5) Luo R, Schoughency E, Gill AI et al. Natural history of snoring and other sleep-disordered breathing (SDB) symptoms in 7-year-old New Zealand children: a follow-up from age 3. Sleep Breath. 2015;19:977-985.

6) Beebe DW. Neurobehavioral morbidity associated with disordered breathing during sleep in children: a comprehensive review. Sleep. 2006;29:1115–34.

7) Baldassari CM, Mitchell RB, Schubert C, Rudnick EF. Pediatric obstructive sleep apnoea and quality of life: A meta-analysis. Otolaryngol Head Neck Surg. 2008;138:265-273.

8) Taumann R, Gulliver TW, Krishna J et al Persistence of obstructive sleep apnea syndrome in children after adenotonsillectomy. J Pediatr. 2006; 149:803-8.

9) Marcus CL, Moore RH, Rosen CL et al. A Randomized trial of adenotonsillectomy for childhood sleep apnea. New Engl J Med 2013;368:2366-76.

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11) Atkinson J, Salmond C, Crampton P. 2014. NZDep2013 Index of Deprivation. Wellington: Department of Public Health, University of Otago, Wellington. Available online: http://www.otago.ac.nz/wellington/research/hirp/otago020194.html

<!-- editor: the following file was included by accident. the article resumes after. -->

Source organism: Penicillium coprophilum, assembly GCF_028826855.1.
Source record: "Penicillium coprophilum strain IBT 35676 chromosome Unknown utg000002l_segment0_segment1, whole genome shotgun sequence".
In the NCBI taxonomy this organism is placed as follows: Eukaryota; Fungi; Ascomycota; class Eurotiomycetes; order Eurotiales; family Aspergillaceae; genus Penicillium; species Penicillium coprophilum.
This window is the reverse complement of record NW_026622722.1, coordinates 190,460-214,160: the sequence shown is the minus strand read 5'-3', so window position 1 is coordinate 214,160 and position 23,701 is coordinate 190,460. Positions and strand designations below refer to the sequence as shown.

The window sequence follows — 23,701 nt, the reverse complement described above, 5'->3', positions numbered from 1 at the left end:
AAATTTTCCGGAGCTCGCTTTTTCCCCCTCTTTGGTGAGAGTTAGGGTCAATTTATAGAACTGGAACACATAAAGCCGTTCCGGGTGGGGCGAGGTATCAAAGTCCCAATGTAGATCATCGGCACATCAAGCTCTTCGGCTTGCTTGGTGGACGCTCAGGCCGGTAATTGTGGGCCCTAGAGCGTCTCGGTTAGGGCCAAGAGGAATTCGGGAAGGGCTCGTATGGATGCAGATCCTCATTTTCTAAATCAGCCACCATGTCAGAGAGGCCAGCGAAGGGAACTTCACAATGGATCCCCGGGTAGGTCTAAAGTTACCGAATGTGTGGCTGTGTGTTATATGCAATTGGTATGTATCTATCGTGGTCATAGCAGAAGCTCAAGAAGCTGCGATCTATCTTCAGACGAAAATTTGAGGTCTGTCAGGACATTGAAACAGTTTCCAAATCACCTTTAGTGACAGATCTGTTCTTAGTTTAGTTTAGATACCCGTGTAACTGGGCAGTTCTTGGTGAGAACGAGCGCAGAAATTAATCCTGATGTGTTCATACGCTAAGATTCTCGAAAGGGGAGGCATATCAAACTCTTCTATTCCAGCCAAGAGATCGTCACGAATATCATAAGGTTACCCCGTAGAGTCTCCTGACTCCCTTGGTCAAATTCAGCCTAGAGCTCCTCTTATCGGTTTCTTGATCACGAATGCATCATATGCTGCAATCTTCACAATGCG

12) Atkinson J, Salmond C, Crampton P. 2019. NZDep2018 Index of Deprivation. Interim Research Report, December 2019. Wellington: Department of Public Health, University of Otago, Wellington. URL: https://www.otago.ac.nz/wellington/otago730394.pdf

13) Duncanson M, Oben G, Adams J, Richardson G, Wicken A. and Pierson M. 2019. Health and wellbeing of under-15 year olds in Hutt Valley, Capital & Coast and Wairarapa 2018. Dunedin: New Zealand Child and Youth Epidemiology Service, University of Otago. https://www.otago.ac.nz/nzcyes